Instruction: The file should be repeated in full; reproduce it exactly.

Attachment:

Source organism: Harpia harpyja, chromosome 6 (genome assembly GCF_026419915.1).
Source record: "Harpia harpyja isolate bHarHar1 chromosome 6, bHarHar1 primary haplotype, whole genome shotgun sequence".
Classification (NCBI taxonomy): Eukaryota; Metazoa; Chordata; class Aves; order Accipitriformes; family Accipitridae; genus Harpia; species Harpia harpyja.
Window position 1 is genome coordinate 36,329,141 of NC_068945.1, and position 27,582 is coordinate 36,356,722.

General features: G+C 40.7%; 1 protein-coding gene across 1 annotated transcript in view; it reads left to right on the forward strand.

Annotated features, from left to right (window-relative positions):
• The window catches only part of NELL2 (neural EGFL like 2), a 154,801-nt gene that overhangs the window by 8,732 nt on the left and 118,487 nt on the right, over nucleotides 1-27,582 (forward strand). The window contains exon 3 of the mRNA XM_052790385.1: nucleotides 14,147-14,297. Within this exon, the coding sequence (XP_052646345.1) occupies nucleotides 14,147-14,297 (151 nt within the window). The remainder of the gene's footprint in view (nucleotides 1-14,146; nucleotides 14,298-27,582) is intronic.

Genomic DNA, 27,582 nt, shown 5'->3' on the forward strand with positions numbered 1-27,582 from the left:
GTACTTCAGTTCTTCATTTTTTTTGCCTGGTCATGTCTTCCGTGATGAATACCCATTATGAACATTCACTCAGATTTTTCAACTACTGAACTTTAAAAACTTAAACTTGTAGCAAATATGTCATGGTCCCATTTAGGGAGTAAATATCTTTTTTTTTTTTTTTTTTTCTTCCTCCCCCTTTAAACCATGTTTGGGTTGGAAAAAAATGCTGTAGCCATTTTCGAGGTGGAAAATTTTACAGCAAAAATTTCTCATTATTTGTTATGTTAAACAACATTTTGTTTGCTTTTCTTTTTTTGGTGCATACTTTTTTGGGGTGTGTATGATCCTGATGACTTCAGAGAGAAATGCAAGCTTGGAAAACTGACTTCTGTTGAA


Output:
Source organism: Harpia harpyja, chromosome 6 (genome assembly GCF_026419915.1).
Source record: "Harpia harpyja isolate bHarHar1 chromosome 6, bHarHar1 primary haplotype, whole genome shotgun sequence".
Classification (NCBI taxonomy): Eukaryota; Metazoa; Chordata; class Aves; order Accipitriformes; family Accipitridae; genus Harpia; species Harpia harpyja.
Window position 1 is genome coordinate 36,329,141 of NC_068945.1, and position 27,582 is coordinate 36,356,722.

General features: G+C 40.7%; 1 protein-coding gene across 1 annotated transcript in view; it reads left to right on the forward strand.

Annotated features, from left to right (window-relative positions):
• The window catches only part of NELL2 (neural EGFL like 2), a 154,801-nt gene that overhangs the window by 8,732 nt on the left and 118,487 nt on the right, over nucleotides 1-27,582 (forward strand). The window contains exon 3 of the mRNA XM_052790385.1: nucleotides 14,147-14,297. Within this exon, the coding sequence (XP_052646345.1) occupies nucleotides 14,147-14,297 (151 nt within the window). The remainder of the gene's footprint in view (nucleotides 1-14,146; nucleotides 14,298-27,582) is intronic.

Genomic DNA, 27,582 nt, shown 5'->3' on the forward strand with positions numbered 1-27,582 from the left:
GTACTTCAGTTCTTCATTTTTTTTGCCTGGTCATGTCTTCCGTGATGAATACCCATTATGAACATTCACTCAGATTTTTCAACTACTGAACTTTAAAAACTTAAACTTGTAGCAAATATGTCATGGTCCCATTTAGGGAGTAAATATCTTTTTTTTTTTTTTTTTTTCTTCCTCCCCCTTTAAACCATGTTTGGGTTGGAAAAAAATGCTGTAGCCATTTTCGAGGTGGAAAATTTTACAGCAAAAATTTCTCATTATTTGTTATGTTAAACAACATTTTGTTTGCTTTTCTTTTTTTGGTGCATACTTTTTTGGGGTGTGTATGATCCTGATGACTTCAGAGAGAAATGCAAGCTTGGAAAACTGACTTCTGTTGAA